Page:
Gaiman, who remained in New Zealand during production, said that even just watching the process from a distance via Zoom allowed him to share in the sense of excitement. "This was the thing that I had never believed would actually happen. And for most of the lifetime of Sandman, which begins 34 years ago, it couldn't have happened," Gaiman shared. "You couldn't have made a big-budget TV series and actually made the comics into fabulous television. A lot of that time, people were trying desperately to take the 3,000 pages of Sandman and make a two-hour movie out of it, and the question was, well, what do you throw away? And by the time you've thrown all that stuff away, you don't have Sandman anymore."
That certainly isn't the case with the upcoming series. Previously released photos, videos and the two-minute trailer tease a vibrant retelling of the award-winning comic series that will please fans of all seriousness -- even with a few changes to the original that keen eyes will spot right away.
Before any fans riot, all changes had Gaiman's seal of approval, and resulted in a story that he declares may be "even more weird and heartwarming" than his original masterpiece.
"There were definitely places where we felt that we were allowed to change anything that I had borrowed wholesale from the DC Universe back when I was doing it, so we got to do a completely different take on Jack Kirby and Joe Simon's superhero, Sandman, that is just, I think, as much fun as the one that I did in the original Sandman," the English author said. "And in many ways, it's kind of even more weird and heartwarming, and it absolutely owes everything to Joe Simon and Jack Kirby. But it's not what we did in the comics."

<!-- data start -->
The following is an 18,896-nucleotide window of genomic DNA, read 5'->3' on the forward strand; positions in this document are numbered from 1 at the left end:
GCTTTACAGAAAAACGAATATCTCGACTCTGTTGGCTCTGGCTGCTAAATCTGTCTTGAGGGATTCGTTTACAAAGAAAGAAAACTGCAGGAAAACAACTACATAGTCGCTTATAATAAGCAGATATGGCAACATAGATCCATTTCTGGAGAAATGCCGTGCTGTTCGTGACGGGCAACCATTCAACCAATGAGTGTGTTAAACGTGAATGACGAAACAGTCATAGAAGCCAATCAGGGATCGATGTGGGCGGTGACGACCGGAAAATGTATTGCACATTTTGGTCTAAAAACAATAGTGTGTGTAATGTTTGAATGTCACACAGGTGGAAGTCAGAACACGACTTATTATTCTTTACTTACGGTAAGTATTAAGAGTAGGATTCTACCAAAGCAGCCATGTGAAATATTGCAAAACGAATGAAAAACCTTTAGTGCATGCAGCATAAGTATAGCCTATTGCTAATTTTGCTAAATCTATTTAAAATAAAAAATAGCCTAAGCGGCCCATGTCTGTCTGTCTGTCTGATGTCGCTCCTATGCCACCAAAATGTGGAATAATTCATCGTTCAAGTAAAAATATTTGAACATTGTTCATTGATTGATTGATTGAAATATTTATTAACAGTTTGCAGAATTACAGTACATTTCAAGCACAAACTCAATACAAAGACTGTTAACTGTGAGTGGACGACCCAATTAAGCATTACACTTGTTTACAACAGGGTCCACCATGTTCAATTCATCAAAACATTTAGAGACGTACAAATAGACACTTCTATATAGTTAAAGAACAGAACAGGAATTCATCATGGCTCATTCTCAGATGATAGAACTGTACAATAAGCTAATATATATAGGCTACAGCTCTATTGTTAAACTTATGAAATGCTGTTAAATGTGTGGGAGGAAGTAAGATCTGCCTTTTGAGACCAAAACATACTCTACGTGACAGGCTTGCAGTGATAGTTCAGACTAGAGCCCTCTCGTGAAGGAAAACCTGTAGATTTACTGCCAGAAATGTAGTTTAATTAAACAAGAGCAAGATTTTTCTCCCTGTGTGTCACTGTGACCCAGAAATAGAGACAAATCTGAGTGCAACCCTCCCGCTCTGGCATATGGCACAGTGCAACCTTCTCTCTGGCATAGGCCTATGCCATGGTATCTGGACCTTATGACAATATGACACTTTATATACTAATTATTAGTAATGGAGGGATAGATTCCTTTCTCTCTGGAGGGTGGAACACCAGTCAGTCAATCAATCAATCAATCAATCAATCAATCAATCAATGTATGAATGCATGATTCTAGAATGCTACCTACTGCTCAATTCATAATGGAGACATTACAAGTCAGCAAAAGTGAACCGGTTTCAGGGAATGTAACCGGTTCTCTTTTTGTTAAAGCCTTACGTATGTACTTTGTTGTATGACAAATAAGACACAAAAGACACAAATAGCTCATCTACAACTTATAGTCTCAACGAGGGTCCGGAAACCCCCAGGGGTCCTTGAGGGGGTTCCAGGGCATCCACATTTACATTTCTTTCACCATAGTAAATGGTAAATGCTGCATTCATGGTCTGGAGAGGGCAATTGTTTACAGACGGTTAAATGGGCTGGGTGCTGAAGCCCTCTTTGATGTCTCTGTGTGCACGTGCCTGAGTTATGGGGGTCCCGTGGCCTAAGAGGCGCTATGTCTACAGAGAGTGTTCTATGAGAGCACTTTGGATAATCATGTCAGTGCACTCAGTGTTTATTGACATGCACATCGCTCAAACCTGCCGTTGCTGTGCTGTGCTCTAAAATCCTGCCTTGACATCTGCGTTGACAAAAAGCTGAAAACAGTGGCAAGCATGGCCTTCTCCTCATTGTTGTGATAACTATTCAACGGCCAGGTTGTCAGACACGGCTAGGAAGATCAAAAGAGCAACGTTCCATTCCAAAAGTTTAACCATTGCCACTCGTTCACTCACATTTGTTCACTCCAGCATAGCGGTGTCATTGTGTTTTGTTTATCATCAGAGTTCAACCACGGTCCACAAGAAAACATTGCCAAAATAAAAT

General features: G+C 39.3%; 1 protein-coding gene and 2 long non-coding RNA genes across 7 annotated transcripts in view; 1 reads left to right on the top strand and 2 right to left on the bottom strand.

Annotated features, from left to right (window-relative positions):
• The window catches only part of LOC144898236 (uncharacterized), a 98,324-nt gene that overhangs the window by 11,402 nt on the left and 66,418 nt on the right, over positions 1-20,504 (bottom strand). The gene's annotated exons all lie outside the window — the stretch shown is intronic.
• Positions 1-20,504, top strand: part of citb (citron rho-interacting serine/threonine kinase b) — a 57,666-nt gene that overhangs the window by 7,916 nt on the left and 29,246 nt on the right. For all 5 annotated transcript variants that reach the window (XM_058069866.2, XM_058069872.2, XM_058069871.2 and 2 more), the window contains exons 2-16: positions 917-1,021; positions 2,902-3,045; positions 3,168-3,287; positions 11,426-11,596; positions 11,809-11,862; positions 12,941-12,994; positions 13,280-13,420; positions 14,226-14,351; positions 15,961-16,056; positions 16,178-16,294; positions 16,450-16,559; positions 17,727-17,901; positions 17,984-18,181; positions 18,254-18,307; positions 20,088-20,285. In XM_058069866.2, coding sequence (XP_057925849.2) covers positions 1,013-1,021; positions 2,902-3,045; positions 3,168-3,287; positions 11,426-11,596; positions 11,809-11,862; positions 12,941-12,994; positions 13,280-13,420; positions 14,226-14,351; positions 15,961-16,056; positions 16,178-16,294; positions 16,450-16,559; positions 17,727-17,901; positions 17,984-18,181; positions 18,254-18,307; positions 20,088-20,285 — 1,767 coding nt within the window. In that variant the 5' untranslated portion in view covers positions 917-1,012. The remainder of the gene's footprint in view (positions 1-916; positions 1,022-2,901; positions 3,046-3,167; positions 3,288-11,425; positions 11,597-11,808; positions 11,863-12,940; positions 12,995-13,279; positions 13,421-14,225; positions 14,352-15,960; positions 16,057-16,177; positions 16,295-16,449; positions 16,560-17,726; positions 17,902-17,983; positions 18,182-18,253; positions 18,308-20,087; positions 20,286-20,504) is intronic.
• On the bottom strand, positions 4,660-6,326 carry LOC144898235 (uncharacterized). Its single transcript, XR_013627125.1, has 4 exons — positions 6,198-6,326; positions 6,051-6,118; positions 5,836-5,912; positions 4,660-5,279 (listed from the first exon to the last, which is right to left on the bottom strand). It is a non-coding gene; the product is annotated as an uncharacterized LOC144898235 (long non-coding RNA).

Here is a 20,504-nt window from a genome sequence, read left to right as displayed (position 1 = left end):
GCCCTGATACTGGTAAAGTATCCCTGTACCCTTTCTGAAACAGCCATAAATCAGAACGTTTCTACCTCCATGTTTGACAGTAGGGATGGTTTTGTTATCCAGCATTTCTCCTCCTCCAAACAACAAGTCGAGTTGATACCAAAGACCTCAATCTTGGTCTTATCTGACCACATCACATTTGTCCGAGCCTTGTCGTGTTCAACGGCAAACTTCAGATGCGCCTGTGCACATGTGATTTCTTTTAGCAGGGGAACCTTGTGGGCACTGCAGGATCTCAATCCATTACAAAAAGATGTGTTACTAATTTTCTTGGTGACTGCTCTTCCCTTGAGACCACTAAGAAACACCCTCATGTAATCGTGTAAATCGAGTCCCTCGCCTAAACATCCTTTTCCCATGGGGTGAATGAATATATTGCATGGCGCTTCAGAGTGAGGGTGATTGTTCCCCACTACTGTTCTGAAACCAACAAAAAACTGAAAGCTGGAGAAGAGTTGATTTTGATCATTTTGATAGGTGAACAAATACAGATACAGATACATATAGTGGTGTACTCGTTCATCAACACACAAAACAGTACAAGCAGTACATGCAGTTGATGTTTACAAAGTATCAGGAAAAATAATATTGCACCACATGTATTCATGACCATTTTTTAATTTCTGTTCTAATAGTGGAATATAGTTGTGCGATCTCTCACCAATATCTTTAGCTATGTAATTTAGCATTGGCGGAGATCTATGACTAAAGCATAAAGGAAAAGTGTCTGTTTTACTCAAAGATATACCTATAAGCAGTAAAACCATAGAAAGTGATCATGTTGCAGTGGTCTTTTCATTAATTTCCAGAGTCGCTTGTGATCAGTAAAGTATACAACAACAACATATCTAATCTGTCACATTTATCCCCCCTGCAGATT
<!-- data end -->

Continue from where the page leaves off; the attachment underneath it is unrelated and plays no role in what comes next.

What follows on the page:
So much of the series' potential success can be attributed to the show's cast, which is full of Sandman fans who wanted to do right by their illustrious characters.
Sturridge admitted that there was "enormous fear" of taking on the role of the king of dreams because he is such a devout fan of the original comics. "I understand the feelings that my fellow fans would have about an adaptation about something that is so sacred to all of us. But, that fear is a drive, and it focuses you, and ultimately having the blessing, more than the blessing, of having a colleague in Neil Gaiman, was the ultimate privilege," he told ET.
Acheampong echoed the sentiment, although the former substitute teacher claimed there was no hesitation when she accepted the role of Lucienne, the librarian of the Dreaming.
"I was like, 'Yes, give me this job,'" she shared, laughing. "You've got Neil Gaiman... [and] it's taken him long to adapt this for TV for a reason, and it all just felt right. The right creative team, and it's an absolute privilege and honor for Neil Gaiman to be like, 'Yeah, you can have the role.' So, I felt terrified, but very safe and grounded that we were going to create something really special."